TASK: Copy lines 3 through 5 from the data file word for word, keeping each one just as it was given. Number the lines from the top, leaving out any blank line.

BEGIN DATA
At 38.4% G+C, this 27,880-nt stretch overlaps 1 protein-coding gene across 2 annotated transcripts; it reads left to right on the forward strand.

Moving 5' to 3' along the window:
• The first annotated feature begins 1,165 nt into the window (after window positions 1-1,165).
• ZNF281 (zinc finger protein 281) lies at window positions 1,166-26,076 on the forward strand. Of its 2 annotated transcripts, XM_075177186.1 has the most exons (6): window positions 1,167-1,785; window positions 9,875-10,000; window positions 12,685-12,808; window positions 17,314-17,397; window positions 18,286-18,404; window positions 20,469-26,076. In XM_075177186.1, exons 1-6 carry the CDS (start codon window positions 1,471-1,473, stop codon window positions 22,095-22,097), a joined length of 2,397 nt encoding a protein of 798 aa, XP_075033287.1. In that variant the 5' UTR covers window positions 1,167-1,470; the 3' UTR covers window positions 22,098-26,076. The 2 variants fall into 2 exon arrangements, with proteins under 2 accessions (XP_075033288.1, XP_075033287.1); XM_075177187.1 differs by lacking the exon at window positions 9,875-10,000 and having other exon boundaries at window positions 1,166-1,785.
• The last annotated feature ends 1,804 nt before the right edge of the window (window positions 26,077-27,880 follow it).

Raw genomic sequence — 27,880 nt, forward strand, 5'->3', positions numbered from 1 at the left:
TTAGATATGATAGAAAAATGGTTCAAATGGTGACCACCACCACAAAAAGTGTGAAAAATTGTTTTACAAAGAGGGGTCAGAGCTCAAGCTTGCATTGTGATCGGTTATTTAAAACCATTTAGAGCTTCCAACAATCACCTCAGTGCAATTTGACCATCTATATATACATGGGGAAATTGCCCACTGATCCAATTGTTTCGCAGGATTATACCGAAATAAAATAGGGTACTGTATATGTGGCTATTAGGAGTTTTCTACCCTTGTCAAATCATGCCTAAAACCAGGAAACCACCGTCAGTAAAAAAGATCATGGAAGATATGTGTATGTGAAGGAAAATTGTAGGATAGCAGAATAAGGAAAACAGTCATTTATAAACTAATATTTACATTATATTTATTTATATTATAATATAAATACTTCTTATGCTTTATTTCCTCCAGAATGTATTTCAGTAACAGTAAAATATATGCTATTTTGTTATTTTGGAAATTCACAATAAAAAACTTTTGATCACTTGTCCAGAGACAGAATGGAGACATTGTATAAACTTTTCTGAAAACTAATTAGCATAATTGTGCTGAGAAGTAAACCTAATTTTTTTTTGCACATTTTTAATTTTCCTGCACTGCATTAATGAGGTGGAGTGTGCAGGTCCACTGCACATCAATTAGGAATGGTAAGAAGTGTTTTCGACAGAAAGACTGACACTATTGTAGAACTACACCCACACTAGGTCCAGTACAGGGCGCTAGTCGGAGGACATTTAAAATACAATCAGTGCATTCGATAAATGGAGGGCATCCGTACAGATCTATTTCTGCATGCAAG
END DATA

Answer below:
• The first annotated feature begins 1,165 nt into the window (after window positions 1-1,165).
• ZNF281 (zinc finger protein 281) lies at window positions 1,166-26,076 on the forward strand. Of its 2 annotated transcripts, XM_075177186.1 has the most exons (6): window positions 1,167-1,785; window positions 9,875-10,000; window positions 12,685-12,808; window positions 17,314-17,397; window positions 18,286-18,404; window positions 20,469-26,076. In XM_075177186.1, exons 1-6 carry the CDS (start codon window positions 1,471-1,473, stop codon window positions 22,095-22,097), a joined length of 2,397 nt encoding a protein of 798 aa, XP_075033287.1. In that variant the 5' UTR covers window positions 1,167-1,470; the 3' UTR covers window positions 22,098-26,076. The 2 variants fall into 2 exon arrangements, with proteins under 2 accessions (XP_075033288.1, XP_075033287.1); XM_075177187.1 differs by lacking the exon at window positions 9,875-10,000 and having other exon boundaries at window positions 1,166-1,785.
• The last annotated feature ends 1,804 nt before the right edge of the window (window positions 26,077-27,880 follow it).